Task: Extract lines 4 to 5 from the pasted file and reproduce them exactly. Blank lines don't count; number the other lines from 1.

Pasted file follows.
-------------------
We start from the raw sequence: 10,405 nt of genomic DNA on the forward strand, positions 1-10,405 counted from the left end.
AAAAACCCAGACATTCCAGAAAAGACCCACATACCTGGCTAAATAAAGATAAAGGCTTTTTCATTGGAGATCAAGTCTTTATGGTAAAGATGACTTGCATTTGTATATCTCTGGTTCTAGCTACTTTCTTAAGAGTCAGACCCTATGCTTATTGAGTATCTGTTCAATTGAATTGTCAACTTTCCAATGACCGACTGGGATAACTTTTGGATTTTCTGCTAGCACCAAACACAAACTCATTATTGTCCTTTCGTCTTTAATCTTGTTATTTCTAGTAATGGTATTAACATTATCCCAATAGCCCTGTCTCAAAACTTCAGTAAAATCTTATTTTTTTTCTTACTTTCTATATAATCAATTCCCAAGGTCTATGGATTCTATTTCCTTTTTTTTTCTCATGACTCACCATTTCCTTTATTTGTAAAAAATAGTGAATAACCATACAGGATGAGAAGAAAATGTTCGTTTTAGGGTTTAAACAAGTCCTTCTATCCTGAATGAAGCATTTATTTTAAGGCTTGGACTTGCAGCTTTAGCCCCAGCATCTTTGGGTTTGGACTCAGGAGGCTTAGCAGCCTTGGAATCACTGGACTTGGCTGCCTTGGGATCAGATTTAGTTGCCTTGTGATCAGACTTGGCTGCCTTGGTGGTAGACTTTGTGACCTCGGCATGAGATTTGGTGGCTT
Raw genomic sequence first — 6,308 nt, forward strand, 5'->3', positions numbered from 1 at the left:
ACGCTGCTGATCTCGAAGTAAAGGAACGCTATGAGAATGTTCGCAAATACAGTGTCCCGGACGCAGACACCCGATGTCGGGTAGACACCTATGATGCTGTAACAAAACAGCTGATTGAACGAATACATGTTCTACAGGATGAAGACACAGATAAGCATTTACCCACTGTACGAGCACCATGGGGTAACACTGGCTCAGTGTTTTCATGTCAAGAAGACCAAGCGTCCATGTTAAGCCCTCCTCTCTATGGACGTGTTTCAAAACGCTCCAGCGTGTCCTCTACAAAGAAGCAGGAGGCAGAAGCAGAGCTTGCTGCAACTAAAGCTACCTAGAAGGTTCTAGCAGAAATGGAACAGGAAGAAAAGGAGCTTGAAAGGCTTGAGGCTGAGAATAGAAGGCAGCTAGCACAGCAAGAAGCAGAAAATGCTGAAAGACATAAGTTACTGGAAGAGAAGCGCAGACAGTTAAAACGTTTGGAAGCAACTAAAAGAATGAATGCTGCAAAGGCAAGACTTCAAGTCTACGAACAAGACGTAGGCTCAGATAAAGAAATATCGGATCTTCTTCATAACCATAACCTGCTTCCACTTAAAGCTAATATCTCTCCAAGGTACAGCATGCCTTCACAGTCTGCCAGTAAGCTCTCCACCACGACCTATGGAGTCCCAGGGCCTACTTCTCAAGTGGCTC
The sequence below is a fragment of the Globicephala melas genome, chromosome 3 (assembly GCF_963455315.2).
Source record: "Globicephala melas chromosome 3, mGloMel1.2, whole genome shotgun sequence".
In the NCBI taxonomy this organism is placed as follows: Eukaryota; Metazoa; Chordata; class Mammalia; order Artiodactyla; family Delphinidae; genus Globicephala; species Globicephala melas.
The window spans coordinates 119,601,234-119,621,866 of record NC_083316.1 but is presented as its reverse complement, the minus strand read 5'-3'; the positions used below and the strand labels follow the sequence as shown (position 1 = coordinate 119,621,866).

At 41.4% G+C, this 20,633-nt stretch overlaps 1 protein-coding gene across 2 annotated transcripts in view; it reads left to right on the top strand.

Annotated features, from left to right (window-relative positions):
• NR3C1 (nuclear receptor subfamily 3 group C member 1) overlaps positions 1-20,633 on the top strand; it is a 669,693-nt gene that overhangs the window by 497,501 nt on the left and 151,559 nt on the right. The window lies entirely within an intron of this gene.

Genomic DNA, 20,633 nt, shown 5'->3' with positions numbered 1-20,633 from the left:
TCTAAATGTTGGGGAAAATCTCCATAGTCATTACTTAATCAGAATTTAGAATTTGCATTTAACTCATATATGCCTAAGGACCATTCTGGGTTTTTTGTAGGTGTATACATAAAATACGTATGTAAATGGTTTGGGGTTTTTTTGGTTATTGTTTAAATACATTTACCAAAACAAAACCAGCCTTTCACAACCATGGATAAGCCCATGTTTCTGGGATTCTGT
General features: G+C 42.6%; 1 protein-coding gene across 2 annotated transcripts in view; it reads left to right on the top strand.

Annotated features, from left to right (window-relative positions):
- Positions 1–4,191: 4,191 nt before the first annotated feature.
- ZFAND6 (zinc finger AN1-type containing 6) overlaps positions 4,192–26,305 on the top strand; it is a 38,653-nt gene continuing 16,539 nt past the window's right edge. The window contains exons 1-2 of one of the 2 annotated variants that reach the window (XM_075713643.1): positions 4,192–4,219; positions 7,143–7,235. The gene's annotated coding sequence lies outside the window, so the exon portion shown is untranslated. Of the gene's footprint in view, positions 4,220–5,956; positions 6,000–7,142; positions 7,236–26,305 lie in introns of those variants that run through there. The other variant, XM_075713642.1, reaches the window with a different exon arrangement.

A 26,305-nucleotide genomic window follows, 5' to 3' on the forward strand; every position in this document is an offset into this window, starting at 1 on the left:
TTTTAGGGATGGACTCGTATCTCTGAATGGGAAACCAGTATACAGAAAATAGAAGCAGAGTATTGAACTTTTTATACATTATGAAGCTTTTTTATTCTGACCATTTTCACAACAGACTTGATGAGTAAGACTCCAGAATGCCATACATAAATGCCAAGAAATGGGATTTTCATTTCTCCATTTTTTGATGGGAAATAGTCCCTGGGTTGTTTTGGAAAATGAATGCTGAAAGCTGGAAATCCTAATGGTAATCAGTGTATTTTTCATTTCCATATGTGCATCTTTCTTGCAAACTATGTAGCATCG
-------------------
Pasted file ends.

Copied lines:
ACGCTGCTGATCTCGAAGTAAAGGAACGCTATGAGAATGTTCGCAAATACAGTGTCCCGGACGCAGACACCCGATGTCGGGTAGACACCTATGATGCTGTAACAAAACAGCTGATTGAACGAATACATGTTCTACAGGATGAAGACACAGATAAGCATTTACCCACTGTACGAGCACCATGGGGTAACACTGGCTCAGTGTTTTCATGTCAAGAAGACCAAGCGTCCATGTTAAGCCCTCCTCTCTATGGACGTGTTTCAAAACGCTCCAGCGTGTCCTCTACAAAGAAGCAGGAGGCAGAAGCAGAGCTTGCTGCAACTAAAGCTACCTAGAAGGTTCTAGCAGAAATGGAACAGGAAGAAAAGGAGCTTGAAAGGCTTGAGGCTGAGAATAGAAGGCAGCTAGCACAGCAAGAAGCAGAAAATGCTGAAAGACATAAGTTACTGGAAGAGAAGCGCAGACAGTTAAAACGTTTGGAAGCAACTAAAAGAATGAATGCTGCAAAGGCAAGACTTCAAGTCTACGAACAAGACGTAGGCTCAGATAAAGAAATATCGGATCTTCTTCATAACCATAACCTGCTTCCACTTAAAGCTAATATCTCTCCAAGGTACAGCATGCCTTCACAGTCTGCCAGTAAGCTCTCCACCACGACCTATGGAGTCCCAGGGCCTACTTCTCAAGTGGCTC
The sequence below is a fragment of the Globicephala melas genome, chromosome 3 (assembly GCF_963455315.2).